Director: Yuen Woo-Ping
Notable Cast: Michelle Yeoh, Donnie Yen, Harry Shum Jr., Natasha Liu Bordizzo, Jason Scott Lee, Woon Young Park, Chris Pang, Veronica Ngo, JuJu Chan, Eugenia Yuan, Roger Yuan
I feel confused. Not because of Crouching Tiger, Hidden Dragon: Sword of Destiny. No, not because of the film itself. I feel confused by the odd series of negative comments, reactions, and reviews to this film. It’s as if fans and non-fans alike had this expectation that this film would be like the first Crouching Tiger, Hidden Dragon. When has a Yuen Woo-Ping film EVER been an arthouse philosophical film maker? It’s almost like there was hate for it before it came out (more on that in a minute) just because “they had the balls to make a sequel.” Well, I guess I’m in the minority. I had a blast watching Sword of Destiny. No, it’s not a spiritual sequel to the original and outside of a handful of references to the original, if you changed the names and just called it Sword of Destiny it could have been just another fun wuxia. This film is far more akin to the Shaw Brothers wuxia films of the late 70s than its predecessor. It’s more Chor Yuen than Ang Lee and not only was I okay with this, I loved it even with some of its obvious faults.
After losing her love, Yu Shu Lien (Michelle Yeoh) somewhat retires and goes into hiding and leaving the martial world. When a father like figure passes though, she decides to come and pay her respects. There she finds a plot by a vicious warlord Hades Dai (Jason Scott Lee) to steal the legendary Green Destiny sword from the fallen hero’s house. She enlists the help of local heroes to protect it including that of a long lost face from her past, Silent Wolf (Donnie Yen).
|"Back off! I'm fluent in ass kickery!"|
Perhaps the expectations that Sword of Destiny would be more akin to the original Crouching Tiger are spawned by this ignorance that the original was a norm for wuxia and not the exception. Truly though, Sword of Destiny is much more of a throwback to the wuxia films of the Shaw Brothers era than anything. It’s much more action packed, the characters are a bit more like broad stroke caricatures, and the focus is on a blend of storytelling and entertainment. There are times when I really wanted the film to be about a half hour longer because there wasn’t quite enough time to establish the robust amount of characters in ways that would make their time on screen (and their endings, however they may be) more effective. However, as a classic wuxia fan, this is only par for the course and not necessarily a detriment to the film. In fact, director and legendary action choreographer Yuen Woo-Ping adds in a enough character drama within the wuxia style back stories – including one with new comers Snow Vase and Wei Feng about their birth rights – that I was shocked it was able to add any solid intrigue at all. Yuen Woo-Ping has never been known for his ability to craft dramatic beats, so their inclusion was actually a pleasant surprise. There are issues in the writing, especially with Donnie Yen’s Silent Wolf who is almost too stoic and his “romance” with Yeoh’s Shu Lien is not nearly as effective as one would hope, and it does pull away from the overall quality of Sword of Destiny, but not as much as many other reviewers would have you believe.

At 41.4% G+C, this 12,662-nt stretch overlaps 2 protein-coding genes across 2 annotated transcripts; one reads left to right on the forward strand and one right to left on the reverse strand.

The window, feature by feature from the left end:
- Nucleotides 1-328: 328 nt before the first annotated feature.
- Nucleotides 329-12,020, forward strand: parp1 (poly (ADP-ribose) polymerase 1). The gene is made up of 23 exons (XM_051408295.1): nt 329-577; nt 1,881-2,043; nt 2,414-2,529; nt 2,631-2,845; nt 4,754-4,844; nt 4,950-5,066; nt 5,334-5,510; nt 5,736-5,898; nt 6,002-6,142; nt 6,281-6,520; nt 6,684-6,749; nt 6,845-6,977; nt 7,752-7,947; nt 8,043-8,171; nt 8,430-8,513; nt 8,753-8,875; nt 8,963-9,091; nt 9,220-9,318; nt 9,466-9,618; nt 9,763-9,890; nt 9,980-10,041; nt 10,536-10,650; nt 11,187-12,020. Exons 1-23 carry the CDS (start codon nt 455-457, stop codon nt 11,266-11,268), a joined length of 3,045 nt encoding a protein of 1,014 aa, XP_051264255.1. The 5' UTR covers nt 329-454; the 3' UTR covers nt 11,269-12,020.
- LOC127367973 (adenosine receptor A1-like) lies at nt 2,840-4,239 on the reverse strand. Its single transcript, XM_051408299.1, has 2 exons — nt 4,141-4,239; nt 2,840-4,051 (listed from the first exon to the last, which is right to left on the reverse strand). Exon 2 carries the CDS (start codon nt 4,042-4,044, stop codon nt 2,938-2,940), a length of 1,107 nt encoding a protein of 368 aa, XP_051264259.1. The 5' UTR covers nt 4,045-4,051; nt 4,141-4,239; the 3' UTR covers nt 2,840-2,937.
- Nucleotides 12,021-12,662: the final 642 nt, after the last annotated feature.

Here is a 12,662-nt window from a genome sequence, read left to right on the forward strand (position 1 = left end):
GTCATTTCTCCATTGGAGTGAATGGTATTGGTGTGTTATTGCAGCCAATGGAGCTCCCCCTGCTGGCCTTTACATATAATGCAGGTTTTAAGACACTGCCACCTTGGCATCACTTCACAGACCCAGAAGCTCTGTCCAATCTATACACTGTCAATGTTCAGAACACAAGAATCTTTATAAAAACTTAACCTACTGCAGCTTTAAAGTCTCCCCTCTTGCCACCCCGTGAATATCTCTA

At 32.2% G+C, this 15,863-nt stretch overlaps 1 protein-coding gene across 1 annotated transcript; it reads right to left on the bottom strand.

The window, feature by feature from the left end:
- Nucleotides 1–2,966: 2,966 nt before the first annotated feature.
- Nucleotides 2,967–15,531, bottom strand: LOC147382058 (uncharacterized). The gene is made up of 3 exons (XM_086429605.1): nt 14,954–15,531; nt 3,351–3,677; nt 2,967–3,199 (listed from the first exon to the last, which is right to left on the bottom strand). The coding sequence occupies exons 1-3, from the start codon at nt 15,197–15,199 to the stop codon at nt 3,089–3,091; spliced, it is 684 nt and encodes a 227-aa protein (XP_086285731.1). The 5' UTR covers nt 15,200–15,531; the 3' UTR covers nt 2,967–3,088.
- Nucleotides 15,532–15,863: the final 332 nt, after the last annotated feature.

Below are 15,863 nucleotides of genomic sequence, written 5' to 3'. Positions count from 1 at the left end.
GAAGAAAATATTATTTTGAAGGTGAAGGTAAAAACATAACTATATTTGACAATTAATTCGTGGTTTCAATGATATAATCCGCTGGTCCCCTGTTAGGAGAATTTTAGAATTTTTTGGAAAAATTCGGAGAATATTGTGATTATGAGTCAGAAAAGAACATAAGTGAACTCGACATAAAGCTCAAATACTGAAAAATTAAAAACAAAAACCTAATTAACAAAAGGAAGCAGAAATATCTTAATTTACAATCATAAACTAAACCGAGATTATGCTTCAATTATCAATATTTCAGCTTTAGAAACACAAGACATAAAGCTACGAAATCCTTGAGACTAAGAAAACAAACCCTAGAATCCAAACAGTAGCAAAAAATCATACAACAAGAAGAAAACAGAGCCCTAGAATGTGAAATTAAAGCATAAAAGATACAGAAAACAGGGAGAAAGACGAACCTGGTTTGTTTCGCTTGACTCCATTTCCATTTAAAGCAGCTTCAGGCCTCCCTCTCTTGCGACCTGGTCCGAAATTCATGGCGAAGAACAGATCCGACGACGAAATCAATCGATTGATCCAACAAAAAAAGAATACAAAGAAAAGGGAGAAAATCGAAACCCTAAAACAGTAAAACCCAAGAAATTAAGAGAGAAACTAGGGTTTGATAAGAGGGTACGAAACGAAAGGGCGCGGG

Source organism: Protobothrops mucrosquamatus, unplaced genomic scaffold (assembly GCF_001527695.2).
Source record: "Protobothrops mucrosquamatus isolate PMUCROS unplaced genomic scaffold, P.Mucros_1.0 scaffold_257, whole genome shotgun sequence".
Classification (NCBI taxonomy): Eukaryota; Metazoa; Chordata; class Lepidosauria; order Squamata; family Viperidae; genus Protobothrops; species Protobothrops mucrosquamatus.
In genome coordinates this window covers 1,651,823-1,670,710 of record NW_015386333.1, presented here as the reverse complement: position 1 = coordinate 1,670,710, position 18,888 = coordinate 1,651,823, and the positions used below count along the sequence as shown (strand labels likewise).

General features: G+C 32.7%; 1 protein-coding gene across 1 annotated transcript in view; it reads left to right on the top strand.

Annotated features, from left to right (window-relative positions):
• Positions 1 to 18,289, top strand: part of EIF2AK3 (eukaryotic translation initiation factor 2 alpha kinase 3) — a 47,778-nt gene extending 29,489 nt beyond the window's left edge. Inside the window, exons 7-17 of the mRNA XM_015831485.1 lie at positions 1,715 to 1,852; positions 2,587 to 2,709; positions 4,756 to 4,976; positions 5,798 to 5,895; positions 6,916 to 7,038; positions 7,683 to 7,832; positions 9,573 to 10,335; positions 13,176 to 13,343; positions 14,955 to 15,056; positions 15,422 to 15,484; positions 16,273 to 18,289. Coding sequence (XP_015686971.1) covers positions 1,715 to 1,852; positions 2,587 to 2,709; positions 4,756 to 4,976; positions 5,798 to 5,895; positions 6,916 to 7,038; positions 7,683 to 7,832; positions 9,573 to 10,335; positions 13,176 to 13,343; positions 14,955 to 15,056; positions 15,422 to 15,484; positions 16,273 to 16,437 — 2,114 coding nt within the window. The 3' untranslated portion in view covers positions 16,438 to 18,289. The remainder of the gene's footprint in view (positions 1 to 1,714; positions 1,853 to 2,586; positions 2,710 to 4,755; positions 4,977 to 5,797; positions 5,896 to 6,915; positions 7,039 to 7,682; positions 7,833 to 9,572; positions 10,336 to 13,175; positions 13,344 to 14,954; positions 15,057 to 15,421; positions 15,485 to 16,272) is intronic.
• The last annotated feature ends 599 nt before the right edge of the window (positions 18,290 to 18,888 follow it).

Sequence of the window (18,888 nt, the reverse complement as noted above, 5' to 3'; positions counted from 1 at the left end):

Fortunately for martial arts fans, Sword of Destiny has plenty of very memorable fights on display to help out with pacing of its dramatic beats and wuxia epic set up. While Yuen Woo-Ping may not be the director that everyone seems to think he is, he is the action choreographer that set the standard. Whether it’s the sword fights on top of the tiered tower, a fun and ambitious fight on thin ice (in a random wintery setting that pops up), or even a bar brawl to introduce us to the “heroes” being called upon to defend the sword, this film has a lot of great wuxia battles and the blend of choreography and strong style make this film a lot of fun to watch. In this regard Sword of Destiny excels. It’s exciting in its battles with its modern look, but old school tone.
|The hand that rocks the wuxia.|
In the end, Sword of Destiny is going to remain a divisive film for fans of the original Crouching Tiger, Hidden Dragon. It’s a different beast. It’s far more of an entertaining romp, harkening back to the style of classic Shaw wuxia versus the arthouse appeal of the original film, with broad stroke characters and more abundant fight work to make it a film that is far more entertaining than it is “good.” For those with the right expectations, it’s a blast filled with fun set pieces, dynamic martial arts action, and plenty of characters to have fun with. I might be in the minority, but Sword of Destiny is a great little throwback wuxia flick. Go in with the right expectations and have fun with it.
Written By Matt Reifschneider
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